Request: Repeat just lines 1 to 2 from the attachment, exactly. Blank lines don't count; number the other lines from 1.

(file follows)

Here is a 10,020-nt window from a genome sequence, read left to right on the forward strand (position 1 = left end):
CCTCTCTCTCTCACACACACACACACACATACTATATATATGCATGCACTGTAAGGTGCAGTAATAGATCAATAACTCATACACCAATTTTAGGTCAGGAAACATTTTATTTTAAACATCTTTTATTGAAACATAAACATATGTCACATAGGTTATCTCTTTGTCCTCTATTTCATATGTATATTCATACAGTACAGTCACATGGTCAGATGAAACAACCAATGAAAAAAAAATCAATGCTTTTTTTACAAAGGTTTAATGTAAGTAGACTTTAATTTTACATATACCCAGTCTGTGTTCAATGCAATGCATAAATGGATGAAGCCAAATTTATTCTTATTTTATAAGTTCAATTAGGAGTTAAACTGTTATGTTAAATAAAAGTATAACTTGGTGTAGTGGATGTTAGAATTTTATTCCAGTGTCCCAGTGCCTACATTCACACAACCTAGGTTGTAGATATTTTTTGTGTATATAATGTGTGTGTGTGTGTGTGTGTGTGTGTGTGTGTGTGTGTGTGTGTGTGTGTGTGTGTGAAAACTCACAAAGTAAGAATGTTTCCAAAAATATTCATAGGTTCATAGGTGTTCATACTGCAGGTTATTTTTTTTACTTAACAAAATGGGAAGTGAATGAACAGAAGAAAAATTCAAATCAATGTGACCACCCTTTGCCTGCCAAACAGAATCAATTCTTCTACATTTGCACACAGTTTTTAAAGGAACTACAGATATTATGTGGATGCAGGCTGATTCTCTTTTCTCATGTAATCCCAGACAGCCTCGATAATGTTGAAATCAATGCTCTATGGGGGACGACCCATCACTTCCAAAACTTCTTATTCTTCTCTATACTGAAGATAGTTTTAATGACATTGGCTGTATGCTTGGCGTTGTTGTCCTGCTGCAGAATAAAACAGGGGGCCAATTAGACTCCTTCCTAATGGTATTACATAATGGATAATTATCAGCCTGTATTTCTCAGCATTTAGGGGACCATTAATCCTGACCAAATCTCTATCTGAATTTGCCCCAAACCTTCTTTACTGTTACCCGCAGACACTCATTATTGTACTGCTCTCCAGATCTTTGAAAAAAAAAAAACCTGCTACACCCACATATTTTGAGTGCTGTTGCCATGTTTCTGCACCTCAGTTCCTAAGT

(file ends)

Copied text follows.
Here is a 10,020-nt window from a genome sequence, read left to right on the forward strand (position 1 = left end):
CCTCTCTCTCTCACACACACACACACACATACTATATATATGCATGCACTGTAAGGTGCAGTAATAGATCAATAACTCATACACCAATTTTAGGTCAGGAAACATTTTATTTTAAACATCTTTTATTGAAACATAAACATATGTCACATAGGTTATCTCTTTGTCCTCTATTTCATATGTATATTCATACAGTACAGTCACATGGTCAGATGAAACAACCAATGAAAAAAAAATCAATGCTTTTTTTACAAAGGTTTAATGTAAGTAGACTTTAATTTTACATATACCCAGTCTGTGTTCAATGCAATGCATAAATGGATGAAGCCAAATTTATTCTTATTTTATAAGTTCAATTAGGAGTTAAACTGTTATGTTAAATAAAAGTATAACTTGGTGTAGTGGATGTTAGAATTTTATTCCAGTGTCCCAGTGCCTACATTCACACAACCTAGGTTGTAGATATTTTTTGTGTATATAATGTGTGTGTGTGTGTGTGTGTGTGTGTGTGTGTGTGTGTGTGTGTGTGTGTGTGTGTGAAAACTCACAAAGTAAGAATGTTTCCAAAAATATTCATAGGTTCATAGGTGTTCATACTGCAGGTTATTTTTTTTACTTAACAAAATGGGAAGTGAATGAACAGAAGAAAAATTCAAATCAATGTGACCACCCTTTGCCTGCCAAACAGAATCAATTCTTCTACATTTGCACACAGTTTTTAAAGGAACTACAGATATTATGTGGATGCAGGCTGATTCTCTTTTCTCATGTAATCCCAGACAGCCTCGATAATGTTGAAATCAATGCTCTATGGGGGACGACCCATCACTTCCAAAACTTCTTATTCTTCTCTATACTGAAGATAGTTTTAATGACATTGGCTGTATGCTTGGCGTTGTTGTCCTGCTGCAGAATAAAACAGGGGGCCAATTAGACTCCTTCCTAATGGTATTACATAATGGATAATTATCAGCCTGTATTTCTCAGCATTTAGGGGACCATTAATCCTGACCAAATCTCTATCTGAATTTGCCCCAAACCTTCTTTACTGTTACCCGCAGACACTCATTATTGTACTGCTCTCCAGATCTTTGAAAAAAAAAAAACCTGCTACACCCACATATTTTGAGTGCTGTTGCCATGTTTCTGCACCTCAGTTCCTAAGT